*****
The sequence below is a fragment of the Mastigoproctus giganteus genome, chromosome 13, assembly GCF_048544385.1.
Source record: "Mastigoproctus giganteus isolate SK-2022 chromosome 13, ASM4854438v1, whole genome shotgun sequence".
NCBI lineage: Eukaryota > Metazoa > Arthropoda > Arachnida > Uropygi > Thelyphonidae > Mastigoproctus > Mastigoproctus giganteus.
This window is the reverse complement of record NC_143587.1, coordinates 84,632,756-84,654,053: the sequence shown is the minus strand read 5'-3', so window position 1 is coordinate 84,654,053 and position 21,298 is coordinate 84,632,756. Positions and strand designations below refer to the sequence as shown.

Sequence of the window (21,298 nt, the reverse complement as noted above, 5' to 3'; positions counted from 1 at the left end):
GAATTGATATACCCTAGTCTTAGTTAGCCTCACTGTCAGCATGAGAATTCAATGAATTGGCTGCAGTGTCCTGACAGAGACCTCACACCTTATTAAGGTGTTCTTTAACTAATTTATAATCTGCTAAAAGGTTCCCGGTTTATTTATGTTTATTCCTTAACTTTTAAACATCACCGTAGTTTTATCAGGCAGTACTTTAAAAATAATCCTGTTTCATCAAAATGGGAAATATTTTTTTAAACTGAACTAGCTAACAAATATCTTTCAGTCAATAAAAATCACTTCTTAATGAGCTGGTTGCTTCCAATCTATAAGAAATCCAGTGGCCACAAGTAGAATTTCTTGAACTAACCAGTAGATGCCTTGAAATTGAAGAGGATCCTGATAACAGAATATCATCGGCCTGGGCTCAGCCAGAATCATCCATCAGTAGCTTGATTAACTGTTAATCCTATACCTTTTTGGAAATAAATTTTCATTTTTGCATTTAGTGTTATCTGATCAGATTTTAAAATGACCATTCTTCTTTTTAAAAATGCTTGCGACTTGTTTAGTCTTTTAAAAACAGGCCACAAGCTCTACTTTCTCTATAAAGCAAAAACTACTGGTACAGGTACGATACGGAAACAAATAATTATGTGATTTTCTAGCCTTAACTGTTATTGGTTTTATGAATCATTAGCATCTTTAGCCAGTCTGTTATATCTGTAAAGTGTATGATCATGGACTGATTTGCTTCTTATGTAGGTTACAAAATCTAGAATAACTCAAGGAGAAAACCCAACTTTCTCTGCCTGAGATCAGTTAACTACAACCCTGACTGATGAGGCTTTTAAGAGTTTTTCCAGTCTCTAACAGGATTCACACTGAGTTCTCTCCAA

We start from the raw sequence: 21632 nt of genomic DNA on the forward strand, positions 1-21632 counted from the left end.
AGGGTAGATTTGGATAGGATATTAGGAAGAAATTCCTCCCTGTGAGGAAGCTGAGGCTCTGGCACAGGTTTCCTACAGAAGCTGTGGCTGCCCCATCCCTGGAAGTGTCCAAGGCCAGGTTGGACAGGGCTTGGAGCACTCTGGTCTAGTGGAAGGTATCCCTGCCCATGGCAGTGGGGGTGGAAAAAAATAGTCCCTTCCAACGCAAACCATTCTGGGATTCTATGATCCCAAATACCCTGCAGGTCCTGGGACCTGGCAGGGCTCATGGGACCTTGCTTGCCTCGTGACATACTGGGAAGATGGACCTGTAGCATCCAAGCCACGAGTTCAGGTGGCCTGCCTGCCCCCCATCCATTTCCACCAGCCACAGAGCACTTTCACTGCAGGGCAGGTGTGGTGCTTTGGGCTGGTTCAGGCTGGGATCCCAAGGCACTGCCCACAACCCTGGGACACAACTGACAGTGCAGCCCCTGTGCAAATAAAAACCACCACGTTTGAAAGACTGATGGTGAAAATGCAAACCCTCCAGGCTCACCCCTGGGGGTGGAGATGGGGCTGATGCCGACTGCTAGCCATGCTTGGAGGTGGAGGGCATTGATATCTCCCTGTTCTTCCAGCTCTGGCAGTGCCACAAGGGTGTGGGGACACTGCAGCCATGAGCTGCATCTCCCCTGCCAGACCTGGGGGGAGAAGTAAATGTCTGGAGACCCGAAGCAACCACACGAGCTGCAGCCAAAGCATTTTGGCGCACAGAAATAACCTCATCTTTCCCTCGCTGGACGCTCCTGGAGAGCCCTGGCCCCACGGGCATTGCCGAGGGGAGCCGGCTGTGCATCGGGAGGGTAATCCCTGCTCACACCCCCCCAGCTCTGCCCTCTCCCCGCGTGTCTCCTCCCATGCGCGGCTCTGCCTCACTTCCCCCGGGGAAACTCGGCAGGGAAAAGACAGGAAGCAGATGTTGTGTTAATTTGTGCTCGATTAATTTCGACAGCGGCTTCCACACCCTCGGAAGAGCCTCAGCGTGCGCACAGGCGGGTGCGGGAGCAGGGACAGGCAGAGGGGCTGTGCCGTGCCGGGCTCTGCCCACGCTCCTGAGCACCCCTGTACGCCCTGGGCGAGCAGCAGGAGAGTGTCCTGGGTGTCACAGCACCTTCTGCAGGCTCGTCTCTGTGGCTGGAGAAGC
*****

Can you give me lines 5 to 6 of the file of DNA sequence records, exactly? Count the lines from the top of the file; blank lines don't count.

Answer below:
Sequence of the window (21,298 nt, the reverse complement as noted above, 5' to 3'; positions counted from 1 at the left end):
GAATTGATATACCCTAGTCTTAGTTAGCCTCACTGTCAGCATGAGAATTCAATGAATTGGCTGCAGTGTCCTGACAGAGACCTCACACCTTATTAAGGTGTTCTTTAACTAATTTATAATCTGCTAAAAGGTTCCCGGTTTATTTATGTTTATTCCTTAACTTTTAAACATCACCGTAGTTTTATCAGGCAGTACTTTAAAAATAATCCTGTTTCATCAAAATGGGAAATATTTTTTTAAACTGAACTAGCTAACAAATATCTTTCAGTCAATAAAAATCACTTCTTAATGAGCTGGTTGCTTCCAATCTATAAGAAATCCAGTGGCCACAAGTAGAATTTCTTGAACTAACCAGTAGATGCCTTGAAATTGAAGAGGATCCTGATAACAGAATATCATCGGCCTGGGCTCAGCCAGAATCATCCATCAGTAGCTTGATTAACTGTTAATCCTATACCTTTTTGGAAATAAATTTTCATTTTTGCATTTAGTGTTATCTGATCAGATTTTAAAATGACCATTCTTCTTTTTAAAAATGCTTGCGACTTGTTTAGTCTTTTAAAAACAGGCCACAAGCTCTACTTTCTCTATAAAGCAAAAACTACTGGTACAGGTACGATACGGAAACAAATAATTATGTGATTTTCTAGCCTTAACTGTTATTGGTTTTATGAATCATTAGCATCTTTAGCCAGTCTGTTATATCTGTAAAGTGTATGATCATGGACTGATTTGCTTCTTATGTAGGTTACAAAATCTAGAATAACTCAAGGAGAAAACCCAACTTTCTCTGCCTGAGATCAGTTAACTACAACCCTGACTGATGAGGCTTTTAAGAGTTTTTCCAGTCTCTAACAGGATTCACACTGAGTTCTCTCCAA